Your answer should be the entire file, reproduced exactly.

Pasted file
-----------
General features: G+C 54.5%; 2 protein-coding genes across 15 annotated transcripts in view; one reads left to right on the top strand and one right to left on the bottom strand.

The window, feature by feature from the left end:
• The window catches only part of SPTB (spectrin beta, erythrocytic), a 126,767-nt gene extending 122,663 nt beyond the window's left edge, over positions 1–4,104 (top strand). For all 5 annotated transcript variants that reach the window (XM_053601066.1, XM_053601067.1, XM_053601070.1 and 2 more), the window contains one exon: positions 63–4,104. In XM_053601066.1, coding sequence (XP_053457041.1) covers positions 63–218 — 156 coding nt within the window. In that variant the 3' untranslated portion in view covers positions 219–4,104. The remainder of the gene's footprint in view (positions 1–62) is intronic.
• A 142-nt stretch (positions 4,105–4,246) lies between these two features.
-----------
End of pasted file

General features: G+C 54.5%; 2 protein-coding genes across 15 annotated transcripts in view; one reads left to right on the top strand and one right to left on the bottom strand.

The window, feature by feature from the left end:
• The window catches only part of SPTB (spectrin beta, erythrocytic), a 126,767-nt gene extending 122,663 nt beyond the window's left edge, over positions 1–4,104 (top strand). For all 5 annotated transcript variants that reach the window (XM_053601066.1, XM_053601067.1, XM_053601070.1 and 2 more), the window contains one exon: positions 63–4,104. In XM_053601066.1, coding sequence (XP_053457041.1) covers positions 63–218 — 156 coding nt within the window. In that variant the 3' untranslated portion in view covers positions 219–4,104. The remainder of the gene's footprint in view (positions 1–62) is intronic.
• A 142-nt stretch (positions 4,105–4,246) lies between these two features.